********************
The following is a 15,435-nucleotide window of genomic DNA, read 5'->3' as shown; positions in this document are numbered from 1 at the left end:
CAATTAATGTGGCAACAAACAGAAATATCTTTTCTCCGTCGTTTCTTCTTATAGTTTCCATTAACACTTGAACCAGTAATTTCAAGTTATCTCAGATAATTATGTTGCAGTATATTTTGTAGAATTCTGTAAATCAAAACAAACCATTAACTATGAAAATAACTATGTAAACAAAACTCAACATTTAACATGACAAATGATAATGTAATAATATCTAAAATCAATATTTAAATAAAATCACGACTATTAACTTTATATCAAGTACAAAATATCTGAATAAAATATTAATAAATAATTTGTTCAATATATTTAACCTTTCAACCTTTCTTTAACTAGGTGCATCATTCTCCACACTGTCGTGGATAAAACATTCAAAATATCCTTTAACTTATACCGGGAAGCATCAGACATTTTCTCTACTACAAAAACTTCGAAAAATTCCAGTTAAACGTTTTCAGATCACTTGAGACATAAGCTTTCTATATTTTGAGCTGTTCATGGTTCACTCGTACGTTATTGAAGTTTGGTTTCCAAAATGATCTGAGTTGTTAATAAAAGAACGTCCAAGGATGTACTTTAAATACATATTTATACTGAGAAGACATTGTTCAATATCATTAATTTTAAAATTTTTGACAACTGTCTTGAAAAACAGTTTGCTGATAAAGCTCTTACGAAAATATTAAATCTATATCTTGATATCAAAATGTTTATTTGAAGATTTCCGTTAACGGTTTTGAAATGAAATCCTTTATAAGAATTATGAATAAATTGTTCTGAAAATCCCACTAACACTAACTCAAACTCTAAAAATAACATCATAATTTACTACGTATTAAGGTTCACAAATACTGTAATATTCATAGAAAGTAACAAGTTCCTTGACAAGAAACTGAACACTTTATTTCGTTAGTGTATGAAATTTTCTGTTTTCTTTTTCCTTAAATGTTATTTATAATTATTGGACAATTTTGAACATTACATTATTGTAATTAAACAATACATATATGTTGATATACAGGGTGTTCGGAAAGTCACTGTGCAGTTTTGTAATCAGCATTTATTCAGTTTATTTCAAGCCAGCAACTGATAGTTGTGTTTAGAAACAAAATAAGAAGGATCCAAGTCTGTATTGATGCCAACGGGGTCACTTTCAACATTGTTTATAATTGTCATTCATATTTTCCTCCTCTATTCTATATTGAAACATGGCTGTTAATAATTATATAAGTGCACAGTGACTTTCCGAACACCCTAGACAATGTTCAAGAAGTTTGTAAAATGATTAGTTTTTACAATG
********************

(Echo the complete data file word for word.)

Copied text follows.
The following is a 15,435-nucleotide window of genomic DNA, read 5'->3' as shown; positions in this document are numbered from 1 at the left end:
CAATTAATGTGGCAACAAACAGAAATATCTTTTCTCCGTCGTTTCTTCTTATAGTTTCCATTAACACTTGAACCAGTAATTTCAAGTTATCTCAGATAATTATGTTGCAGTATATTTTGTAGAATTCTGTAAATCAAAACAAACCATTAACTATGAAAATAACTATGTAAACAAAACTCAACATTTAACATGACAAATGATAATGTAATAATATCTAAAATCAATATTTAAATAAAATCACGACTATTAACTTTATATCAAGTACAAAATATCTGAATAAAATATTAATAAATAATTTGTTCAATATATTTAACCTTTCAACCTTTCTTTAACTAGGTGCATCATTCTCCACACTGTCGTGGATAAAACATTCAAAATATCCTTTAACTTATACCGGGAAGCATCAGACATTTTCTCTACTACAAAAACTTCGAAAAATTCCAGTTAAACGTTTTCAGATCACTTGAGACATAAGCTTTCTATATTTTGAGCTGTTCATGGTTCACTCGTACGTTATTGAAGTTTGGTTTCCAAAATGATCTGAGTTGTTAATAAAAGAACGTCCAAGGATGTACTTTAAATACATATTTATACTGAGAAGACATTGTTCAATATCATTAATTTTAAAATTTTTGACAACTGTCTTGAAAAACAGTTTGCTGATAAAGCTCTTACGAAAATATTAAATCTATATCTTGATATCAAAATGTTTATTTGAAGATTTCCGTTAACGGTTTTGAAATGAAATCCTTTATAAGAATTATGAATAAATTGTTCTGAAAATCCCACTAACACTAACTCAAACTCTAAAAATAACATCATAATTTACTACGTATTAAGGTTCACAAATACTGTAATATTCATAGAAAGTAACAAGTTCCTTGACAAGAAACTGAACACTTTATTTCGTTAGTGTATGAAATTTTCTGTTTTCTTTTTCCTTAAATGTTATTTATAATTATTGGACAATTTTGAACATTACATTATTGTAATTAAACAATACATATATGTTGATATACAGGGTGTTCGGAAAGTCACTGTGCAGTTTTGTAATCAGCATTTATTCAGTTTATTTCAAGCCAGCAACTGATAGTTGTGTTTAGAAACAAAATAAGAAGGATCCAAGTCTGTATTGATGCCAACGGGGTCACTTTCAACATTGTTTATAATTGTCATTCATATTTTCCTCCTCTATTCTATATTGAAACATGGCTGTTAATAATTATATAAGTGCACAGTGACTTTCCGAACACCCTAGACAATGTTCAAGAAGTTTGTAAAATGATTAGTTTTTACAATG